Diagnosis Code Q80.3
Information for Medical Professionals
The diagnosis code Q80.3 is grouped in the following Diagnostic Related Group(s) (MS-DRG V34.0)
Convert to ICD-9 General Equivalence Map
The ICD-10 and ICD-9 GEMs are used to facilitate linking between the diagnosis codes in ICD-9-CM and the new ICD-10-CM code set. The GEMs are the raw material from which providers, health information vendors and payers can derive specific applied mappings to meet their needs.
- 757.1 - Ichthyosis congenita (approximate) Approximate Flag
The approximate flag is on, indicating that the relationship between the code in the source system and the code in the target system is an approximate equivalent.
Present on Admission (POA) Present on Admission
The Present on Admission (POA) indicator is used for diagnosis codes included in claims involving inpatient admissions to general acute care hospitals. POA indicators must be reported to CMS on each claim to facilitate the grouping of diagnoses codes into the proper Diagnostic Related Groups (DRG). CMS publishes a listing of specific diagnosis codes that are exempt from the POA reporting requirement.
The code Q80.3 is exempt from POA reporting.
- Bullous ichthyosiform erythroderma
- Bullous ichthyosis
- Bullous ichthyosis
- Bullous ichthyosis
- Congenital ichthyosiform erythroderma
- Congenital non bullous ichthyosiform erythroderma
- Congenital reticular ichthyosiform erythroderma
- Ichthyosiform erythroderma
- Ichthyosis bullosa of Siemens
- Localized bullous ichthyosiform erythroderma
- Rud's syndrome
Information for Patients
Also called: Cutaneous disorders, Dermatologic disorders
Your skin is your body's largest organ. It covers and protects your body. Your skin
- Holds body fluids in, preventing dehydration
- Keeps harmful microbes out, preventing infections
- Helps you feel things like heat, cold, and pain
- Keeps your body temperature even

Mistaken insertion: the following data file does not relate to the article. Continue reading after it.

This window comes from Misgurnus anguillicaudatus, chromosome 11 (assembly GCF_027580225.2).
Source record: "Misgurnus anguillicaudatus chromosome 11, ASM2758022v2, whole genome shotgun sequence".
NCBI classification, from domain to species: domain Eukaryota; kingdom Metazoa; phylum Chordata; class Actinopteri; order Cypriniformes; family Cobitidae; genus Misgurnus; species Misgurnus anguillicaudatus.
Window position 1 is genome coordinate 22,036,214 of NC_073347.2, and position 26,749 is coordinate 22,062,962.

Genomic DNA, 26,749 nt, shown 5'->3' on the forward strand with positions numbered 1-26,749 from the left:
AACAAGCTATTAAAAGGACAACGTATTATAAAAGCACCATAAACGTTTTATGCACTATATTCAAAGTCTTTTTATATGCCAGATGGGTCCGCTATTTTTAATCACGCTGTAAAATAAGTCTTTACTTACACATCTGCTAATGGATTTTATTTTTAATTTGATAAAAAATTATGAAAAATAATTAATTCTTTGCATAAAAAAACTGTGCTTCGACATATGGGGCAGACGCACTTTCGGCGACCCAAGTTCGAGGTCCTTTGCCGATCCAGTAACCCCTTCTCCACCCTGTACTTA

- Makes vitamin D when the sun shines on it
Anything that irritates, clogs, or inflames your skin can cause symptoms such as redness, swelling, burning, and itching. Allergies, irritants, your genetic makeup, and certain diseases and immune system problems can cause rashes, hives, and other skin conditions. Many skin problems, such as acne, also affect your appearance.
NIH: National Institute of Arthritis and Musculoskeletal and Skin Diseases
- Cradle cap
- Cutaneous skin tags
- Dry skin -- self-care
- Erythema multiforme
- Granuloma annulare
- Keratosis pilaris
- Lichen planus
- Sebaceous cyst
- Seborrheic dermatitis
- Seborrheic keratosis
- Skin lesion removal
- Skin lesion removal-aftercare
- Stasis dermatitis and ulcers
Epidermolytic hyperkeratosis Epidermolytic hyperkeratosis is a skin disorder that is present at birth. Affected babies may have very red skin (erythroderma) and severe blisters. Because newborns with this disorder are missing the protection provided by normal skin, they are at risk of becoming dehydrated and developing infections in the skin or throughout the body (sepsis).As affected individuals get older, blistering is less frequent, erythroderma becomes less evident, and the skin becomes thick (hyperkeratotic), especially over joints, on areas of skin that come into contact with each other, or on the scalp or neck. This thickened skin is usually darker than normal. Bacteria can grow in the thick skin, often causing a distinct odor.Epidermolytic hyperkeratosis can be categorized into two types. People with PS-type epidermolytic hyperkeratosis have thick skin on the palms of their hands and soles of their feet (palmoplantar or palm/sole hyperkeratosis) in addition to other areas of the body. People with the other type, NPS-type, do not have extensive palmoplantar hyperkeratosis but do have hyperkeratosis on other areas of the body.Epidermolytic hyperkeratosis is part of a group of conditions called ichthyoses, which refers to the scaly skin seen in individuals with related disorders. However, in epidermolytic hyperkeratosis, the skin is thick but not scaly as in some of the other conditions in the group.